Developmental Readings Log
Philosophy of Adult Education Course Objectives
Burns, R. 2002, The adult learner at work the challenges of lifelong education in the new millennium, 2nd edition. Crows Nest, New South Wales. Allen & Unwin.
1. p. 229 (Additive - Objective # 2)
These goals are possible only where individuality is an asset, where belonging and acceptance are supreme, where there are opportunities to explore and gain self-understanding, where there is trust, dignity and security and where self-confidence, self-reliance, originality, responsibility and independence are encouraged. It is only in this sort of learning that a person is open to experience and therefore capable ...view middle of the document...
249). It might be better to use such characteristics in a more limited way to offer a framework for thinking about what and how adults learn. Such approaches might be contrasted with those that focus on changes in consciousness (e.g. Mezirow 1983, 1990; or Freire, 1970 - see below).Knowles makes extensive use of a model of relationships derived from humanist clinical psychology - and, in particular, the qualities of good facilitation advocated by Carl Rogers (see below). This means that there is a rather confused human deficit model lurking in the background of his ideas.
3. p. 231 (Additive - Objective # 2)
Adults can judge the value of a learning and its relevance to their own lives. The teacher of an adult functions best as a resource person who views the learning process as a cooperative endeavour. That is not to say that the learner possesses knowledge equal to that of the teacher but that the teacher respects and values the experiences of the adult student and uses them as a basis to advance the learning process.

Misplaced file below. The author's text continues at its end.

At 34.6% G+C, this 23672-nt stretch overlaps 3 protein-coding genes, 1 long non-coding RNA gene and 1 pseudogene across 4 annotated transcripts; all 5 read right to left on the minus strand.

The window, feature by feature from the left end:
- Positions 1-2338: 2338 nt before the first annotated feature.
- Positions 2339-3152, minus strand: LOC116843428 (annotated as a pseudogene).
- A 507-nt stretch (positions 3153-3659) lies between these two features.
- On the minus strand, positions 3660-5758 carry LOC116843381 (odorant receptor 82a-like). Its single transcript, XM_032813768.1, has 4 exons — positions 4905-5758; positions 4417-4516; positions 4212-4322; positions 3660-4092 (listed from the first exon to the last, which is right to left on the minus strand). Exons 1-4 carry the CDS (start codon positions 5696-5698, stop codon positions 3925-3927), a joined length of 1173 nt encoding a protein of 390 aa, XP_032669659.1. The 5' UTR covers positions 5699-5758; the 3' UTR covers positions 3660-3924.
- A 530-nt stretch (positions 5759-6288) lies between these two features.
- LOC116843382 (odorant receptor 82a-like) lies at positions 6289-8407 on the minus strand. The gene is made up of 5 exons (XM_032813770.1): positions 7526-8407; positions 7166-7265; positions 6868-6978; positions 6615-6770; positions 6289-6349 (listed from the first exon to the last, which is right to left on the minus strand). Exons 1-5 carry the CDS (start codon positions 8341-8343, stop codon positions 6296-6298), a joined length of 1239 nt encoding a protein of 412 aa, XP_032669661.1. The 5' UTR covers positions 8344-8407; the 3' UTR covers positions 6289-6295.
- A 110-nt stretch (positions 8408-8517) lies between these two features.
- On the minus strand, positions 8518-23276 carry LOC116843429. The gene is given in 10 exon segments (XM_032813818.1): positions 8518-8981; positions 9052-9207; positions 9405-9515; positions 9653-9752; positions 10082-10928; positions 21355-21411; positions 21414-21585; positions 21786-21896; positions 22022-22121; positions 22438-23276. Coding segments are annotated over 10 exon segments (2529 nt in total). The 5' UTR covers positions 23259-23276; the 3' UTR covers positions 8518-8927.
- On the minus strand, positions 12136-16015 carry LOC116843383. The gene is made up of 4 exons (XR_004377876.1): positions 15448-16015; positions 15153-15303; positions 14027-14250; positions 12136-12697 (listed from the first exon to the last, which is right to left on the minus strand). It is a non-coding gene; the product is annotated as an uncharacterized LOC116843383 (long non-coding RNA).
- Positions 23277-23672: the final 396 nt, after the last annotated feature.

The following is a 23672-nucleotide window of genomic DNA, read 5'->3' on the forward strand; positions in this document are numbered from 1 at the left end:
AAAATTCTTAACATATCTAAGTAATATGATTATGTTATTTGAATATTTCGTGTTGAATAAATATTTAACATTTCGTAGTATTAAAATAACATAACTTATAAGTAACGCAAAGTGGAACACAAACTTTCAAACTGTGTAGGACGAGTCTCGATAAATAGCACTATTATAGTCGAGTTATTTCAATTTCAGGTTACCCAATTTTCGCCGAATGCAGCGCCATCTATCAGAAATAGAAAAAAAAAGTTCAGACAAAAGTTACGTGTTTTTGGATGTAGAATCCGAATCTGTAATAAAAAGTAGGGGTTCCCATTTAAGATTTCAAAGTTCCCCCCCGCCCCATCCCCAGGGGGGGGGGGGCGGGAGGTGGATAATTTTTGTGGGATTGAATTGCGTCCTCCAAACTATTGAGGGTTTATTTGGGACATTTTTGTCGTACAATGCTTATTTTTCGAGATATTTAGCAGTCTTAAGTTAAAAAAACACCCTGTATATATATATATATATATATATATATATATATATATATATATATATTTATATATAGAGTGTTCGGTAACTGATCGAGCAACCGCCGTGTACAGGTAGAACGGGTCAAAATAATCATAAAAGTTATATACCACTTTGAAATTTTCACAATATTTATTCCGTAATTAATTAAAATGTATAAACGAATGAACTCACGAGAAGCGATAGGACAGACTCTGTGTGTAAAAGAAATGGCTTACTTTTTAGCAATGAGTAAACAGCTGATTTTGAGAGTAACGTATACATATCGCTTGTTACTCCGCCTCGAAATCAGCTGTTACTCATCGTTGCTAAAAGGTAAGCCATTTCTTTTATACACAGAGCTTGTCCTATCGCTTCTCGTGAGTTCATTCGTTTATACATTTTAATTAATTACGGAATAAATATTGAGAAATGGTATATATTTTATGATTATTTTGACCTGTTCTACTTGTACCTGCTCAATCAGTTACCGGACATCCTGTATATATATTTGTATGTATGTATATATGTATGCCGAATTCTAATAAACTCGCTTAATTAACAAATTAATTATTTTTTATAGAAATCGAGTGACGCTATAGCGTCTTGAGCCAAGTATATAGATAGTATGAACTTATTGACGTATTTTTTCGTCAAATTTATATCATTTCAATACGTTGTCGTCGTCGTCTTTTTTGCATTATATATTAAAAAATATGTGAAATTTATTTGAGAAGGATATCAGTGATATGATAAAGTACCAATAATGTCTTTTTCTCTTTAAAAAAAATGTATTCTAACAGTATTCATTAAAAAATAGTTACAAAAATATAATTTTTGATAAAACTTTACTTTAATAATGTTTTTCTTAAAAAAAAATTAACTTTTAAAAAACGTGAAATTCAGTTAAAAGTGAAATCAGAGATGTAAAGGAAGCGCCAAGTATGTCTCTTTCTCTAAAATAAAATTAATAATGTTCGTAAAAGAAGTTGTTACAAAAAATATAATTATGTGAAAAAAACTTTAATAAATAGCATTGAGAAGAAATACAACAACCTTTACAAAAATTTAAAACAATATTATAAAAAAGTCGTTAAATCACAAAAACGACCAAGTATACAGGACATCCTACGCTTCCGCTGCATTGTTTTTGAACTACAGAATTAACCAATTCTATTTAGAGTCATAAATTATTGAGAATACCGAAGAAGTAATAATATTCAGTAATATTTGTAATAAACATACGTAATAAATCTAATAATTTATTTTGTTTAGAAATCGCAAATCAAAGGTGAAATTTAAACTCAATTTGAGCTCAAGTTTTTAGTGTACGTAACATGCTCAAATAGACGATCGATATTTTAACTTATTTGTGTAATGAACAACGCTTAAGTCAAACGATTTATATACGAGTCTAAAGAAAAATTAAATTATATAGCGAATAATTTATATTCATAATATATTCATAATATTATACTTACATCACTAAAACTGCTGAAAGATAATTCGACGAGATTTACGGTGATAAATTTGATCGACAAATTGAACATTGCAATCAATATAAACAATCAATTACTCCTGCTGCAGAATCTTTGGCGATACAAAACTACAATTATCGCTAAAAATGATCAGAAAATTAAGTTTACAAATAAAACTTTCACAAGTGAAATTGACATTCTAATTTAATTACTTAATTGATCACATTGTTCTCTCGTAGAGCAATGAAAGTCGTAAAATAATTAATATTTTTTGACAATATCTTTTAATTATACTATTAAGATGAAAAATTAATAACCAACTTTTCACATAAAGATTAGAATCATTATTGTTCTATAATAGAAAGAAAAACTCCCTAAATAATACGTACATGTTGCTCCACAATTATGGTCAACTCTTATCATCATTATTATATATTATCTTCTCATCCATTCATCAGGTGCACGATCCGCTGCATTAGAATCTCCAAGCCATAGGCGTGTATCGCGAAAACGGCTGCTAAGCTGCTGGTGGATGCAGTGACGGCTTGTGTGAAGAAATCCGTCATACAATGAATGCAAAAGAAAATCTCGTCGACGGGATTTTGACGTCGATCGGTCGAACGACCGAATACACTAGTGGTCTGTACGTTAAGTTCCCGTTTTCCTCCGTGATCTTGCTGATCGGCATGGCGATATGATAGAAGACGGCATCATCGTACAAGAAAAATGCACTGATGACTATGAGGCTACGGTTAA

Denton, V.L. 1993, Booker T. Washington and the adult education movement. #15 Northwest 15th Street, Gainesville, FL. USA. University Press of Florida
4. p. 192 (Additive - Objective # 1)
In the context of adult education, Kallen argued that the American idea, based on the “American creed”, it has been a "directive" to adult education in private lives, the nation's history at home, and our democratic cooperation with foreign countries, giving substance to the teaching and the behavior of adults.
According to Kallen, adult education has moved, toward Henry Adams's concept of education and expressed by Robert Peers: "to help men and women to work out for themselves an effective attitude to life based on wider knowledge, to discover a philosophy which will enable them to face up to life's problems individually and collectively.
5. p. 202 (Additive - Objective # 1)
Malcolm Knowles wrote in a 1964 article that adult education has deep historical roots. Noting that the movement might be the educational frontier of the twentieth century, Knowles traced the beginnings of adult education to Confucius, Isaiah, Socrates, Plato, Aristotle, and Jesus Christ--all teachers of mature adults rather than children.
The working class spearheaded the adult education movement in Sweden, and it was centralized in labor unions, temperance societies, cooperative associations, and the Social Democratic party. Adult education in Great Britain was rooted in labor unions, workers' education, voluntary organizations, local education authorities, and universities. Totalitarian countries have characteristically used adult education as an instrument of government to propagate political philosophy, Knowles reported. As early as the colonial period, adult education was evidenced in town meetings and colonial legislatures, teaching the tools of liberty and self-government.
6. p. 204-207 (Additive -...